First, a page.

A Supreme Court case this week has serious implications for freedom of speech as well as religious rights, as it will decide if pro-life advocates must follow a law that requires them to refer clients to abortion clinics, even though it is against their fundamental religious beliefs.
If ruled that they must, failure to do so would mean fines, penalties, and even possible closure of the facility.
The National Institute of Family and Life Advocates vs. Becerra court case will decide whether the government can force pregnancy resource centers to communicate a message that they completely disagree with. The National Institute of Family and Life Advocates (NIFLA) says that the state of California should not be able to force centers to advertise a cause that is against their beliefs, however the state of California disagrees.
The ruling on this case is crucial for the country because it will set a precedent that speaks volumes and could potentially imply that Americans are forced to follow government mandated speech.
The California Reproductive FACT Act
Passed in California in 2015, the ‘Reproductive FACT Act’ requires that all pro-life centers that offer pregnancy counseling and tests (licensed or not) to make information available in their waiting rooms and/or advertising materials for their patients about how to obtain a state-funded abortion. This signage must include a contact phone number where the patient can call for information about the abortion process. This is what the posted signage must look like:
California has public programs that provide immediate free or low-cost access to comprehensive family planning services (including all FDA-approved methods of contraception), prenatal care, and abortion for eligible women. To determine whether you qualify, contact the county social services office at [insert the telephone number].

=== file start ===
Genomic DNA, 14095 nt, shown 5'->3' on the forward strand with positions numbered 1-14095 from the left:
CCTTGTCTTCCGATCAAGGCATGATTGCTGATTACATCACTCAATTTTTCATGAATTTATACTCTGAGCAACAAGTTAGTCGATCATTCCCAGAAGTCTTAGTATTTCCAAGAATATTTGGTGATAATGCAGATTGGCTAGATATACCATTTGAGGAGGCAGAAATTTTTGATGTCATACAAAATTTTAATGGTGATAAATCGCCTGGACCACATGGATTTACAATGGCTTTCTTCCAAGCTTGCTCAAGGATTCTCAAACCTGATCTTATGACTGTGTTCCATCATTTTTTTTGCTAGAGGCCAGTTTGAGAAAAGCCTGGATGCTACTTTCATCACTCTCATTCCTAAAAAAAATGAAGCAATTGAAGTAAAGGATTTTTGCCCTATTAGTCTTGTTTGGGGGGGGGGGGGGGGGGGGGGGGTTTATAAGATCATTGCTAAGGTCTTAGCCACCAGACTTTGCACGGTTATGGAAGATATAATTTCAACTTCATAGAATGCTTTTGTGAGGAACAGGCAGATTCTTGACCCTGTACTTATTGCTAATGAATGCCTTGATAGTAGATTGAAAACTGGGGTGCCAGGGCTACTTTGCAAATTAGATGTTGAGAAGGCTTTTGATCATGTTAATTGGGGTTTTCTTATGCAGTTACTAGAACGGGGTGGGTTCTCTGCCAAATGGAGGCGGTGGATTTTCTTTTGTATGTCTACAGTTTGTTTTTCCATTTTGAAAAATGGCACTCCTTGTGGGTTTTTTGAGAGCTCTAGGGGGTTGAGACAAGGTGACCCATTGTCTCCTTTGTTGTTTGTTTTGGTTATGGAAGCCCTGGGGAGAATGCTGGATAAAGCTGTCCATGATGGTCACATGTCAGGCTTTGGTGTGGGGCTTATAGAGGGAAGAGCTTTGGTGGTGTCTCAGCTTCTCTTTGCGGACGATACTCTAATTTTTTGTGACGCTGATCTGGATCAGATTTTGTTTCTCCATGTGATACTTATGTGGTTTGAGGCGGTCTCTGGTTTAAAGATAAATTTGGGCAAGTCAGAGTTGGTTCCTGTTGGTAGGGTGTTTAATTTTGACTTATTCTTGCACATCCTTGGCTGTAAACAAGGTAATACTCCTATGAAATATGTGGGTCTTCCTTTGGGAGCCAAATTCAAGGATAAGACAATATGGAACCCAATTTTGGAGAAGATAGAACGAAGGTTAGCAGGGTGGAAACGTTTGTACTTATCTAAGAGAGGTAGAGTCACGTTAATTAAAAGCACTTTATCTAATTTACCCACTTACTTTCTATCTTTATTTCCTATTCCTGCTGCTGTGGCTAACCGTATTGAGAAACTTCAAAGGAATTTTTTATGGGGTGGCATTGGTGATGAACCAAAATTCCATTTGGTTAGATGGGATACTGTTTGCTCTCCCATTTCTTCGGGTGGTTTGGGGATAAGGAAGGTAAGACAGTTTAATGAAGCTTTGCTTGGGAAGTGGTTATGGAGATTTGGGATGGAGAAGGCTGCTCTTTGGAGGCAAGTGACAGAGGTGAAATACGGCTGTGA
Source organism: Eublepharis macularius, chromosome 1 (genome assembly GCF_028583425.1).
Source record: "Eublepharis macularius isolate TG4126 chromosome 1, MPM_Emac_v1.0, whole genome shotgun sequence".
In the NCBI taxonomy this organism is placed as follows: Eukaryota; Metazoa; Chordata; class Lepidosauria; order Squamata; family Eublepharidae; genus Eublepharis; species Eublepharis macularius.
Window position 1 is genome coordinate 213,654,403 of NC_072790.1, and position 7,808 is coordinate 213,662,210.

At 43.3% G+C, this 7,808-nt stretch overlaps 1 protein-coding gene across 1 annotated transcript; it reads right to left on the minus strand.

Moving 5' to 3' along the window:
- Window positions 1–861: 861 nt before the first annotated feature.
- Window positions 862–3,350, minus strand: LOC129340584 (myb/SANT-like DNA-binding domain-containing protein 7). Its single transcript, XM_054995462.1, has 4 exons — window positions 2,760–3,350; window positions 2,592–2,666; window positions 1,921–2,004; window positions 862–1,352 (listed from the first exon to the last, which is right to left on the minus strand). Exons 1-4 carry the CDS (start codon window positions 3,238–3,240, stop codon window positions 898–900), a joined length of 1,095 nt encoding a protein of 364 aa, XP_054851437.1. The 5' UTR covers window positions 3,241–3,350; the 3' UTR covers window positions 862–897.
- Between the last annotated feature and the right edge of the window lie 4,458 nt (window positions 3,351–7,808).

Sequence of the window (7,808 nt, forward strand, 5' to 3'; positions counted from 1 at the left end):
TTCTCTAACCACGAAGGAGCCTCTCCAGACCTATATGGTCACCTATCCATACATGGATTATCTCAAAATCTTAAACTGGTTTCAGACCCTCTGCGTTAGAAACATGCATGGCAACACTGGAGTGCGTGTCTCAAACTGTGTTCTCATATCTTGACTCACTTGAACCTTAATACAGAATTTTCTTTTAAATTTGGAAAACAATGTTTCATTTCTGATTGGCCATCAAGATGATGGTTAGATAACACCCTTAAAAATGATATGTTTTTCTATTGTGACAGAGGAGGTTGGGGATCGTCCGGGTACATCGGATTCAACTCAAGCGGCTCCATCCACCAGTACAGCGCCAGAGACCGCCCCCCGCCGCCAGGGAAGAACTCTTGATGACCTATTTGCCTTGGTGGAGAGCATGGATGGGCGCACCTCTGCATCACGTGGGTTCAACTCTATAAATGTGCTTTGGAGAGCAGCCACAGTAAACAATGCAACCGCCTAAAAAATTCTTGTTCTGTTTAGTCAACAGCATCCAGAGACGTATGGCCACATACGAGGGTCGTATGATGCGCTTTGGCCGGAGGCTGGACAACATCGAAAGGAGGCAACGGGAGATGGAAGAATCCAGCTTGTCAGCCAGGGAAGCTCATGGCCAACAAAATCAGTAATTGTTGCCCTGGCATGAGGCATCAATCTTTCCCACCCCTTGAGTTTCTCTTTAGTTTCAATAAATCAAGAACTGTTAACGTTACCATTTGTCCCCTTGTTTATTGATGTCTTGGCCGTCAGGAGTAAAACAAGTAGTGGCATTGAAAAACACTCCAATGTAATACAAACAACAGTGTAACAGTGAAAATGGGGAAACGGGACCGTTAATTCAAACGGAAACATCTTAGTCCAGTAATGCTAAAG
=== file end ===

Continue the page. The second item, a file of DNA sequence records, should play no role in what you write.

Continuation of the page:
Failure of centers to follow all requirements concerning this mandate is considered to be noncompliant, and could result in over-exaggerated fines that would be hefty enough to put most pro-life centers in a financial crisis that could cause them to have to close their doors.
States Standing Up for Constitutional Rights
Many would argue though that forcing these pro-life pregnancy centers to make referrals to abortion clinics they are adamantly against, goes completely against the principles of these faith-based agencies. Doing so would create government mandated speech, which is unconstitutional.
Many states are beginning to come forward in agreement. Federal as well as state courts in Maryland and Illinois have found these types of laws to be unconstitutional. Pregnancy centers are hopeful, as they see a trend in their favor. The latest victory of a California pregnancy center winning a suit filed against the law is evidence that government mandated speech will not be tolerated. The win indicates that the law violates the free speech rights of California pregnancy centers under the state’s constitution and will likely set a precedent for the Supreme Court to follow. In addition, the law would most likely be declared unconstitutional, blocking other states from trying to use the same approach on abortion as California.
Currently, the pregnancy centers represented by the NIFLA provide a valuable service to many people in California. For many, these pro-life pregnancy centers are often the only assistance disadvantaged mothers receive when they choose life instead of abortion.
The Reproductive FACT Act puts these valuable resource centers in danger, which adversely affects unborn children and unwed mothers who may be vulnerable to abortion. These centers, which are all included in the 1,400 pregnancy care centers, clinics, and adoption centers that make up the National Institute of Family and Life Advocates, are critical for support to women who are having crisis pregnancy.
The NIFLA vs. Becerra ruling is important because it will also play a huge role in determining the fate in other legal suits against the FACT Act. Such cases include Mountain Right to Life, represented by Liberty Counsel, and Support Circle, represented by Becket.
A ruling is expected in June 2018 on these cases.
~ 1776 Christian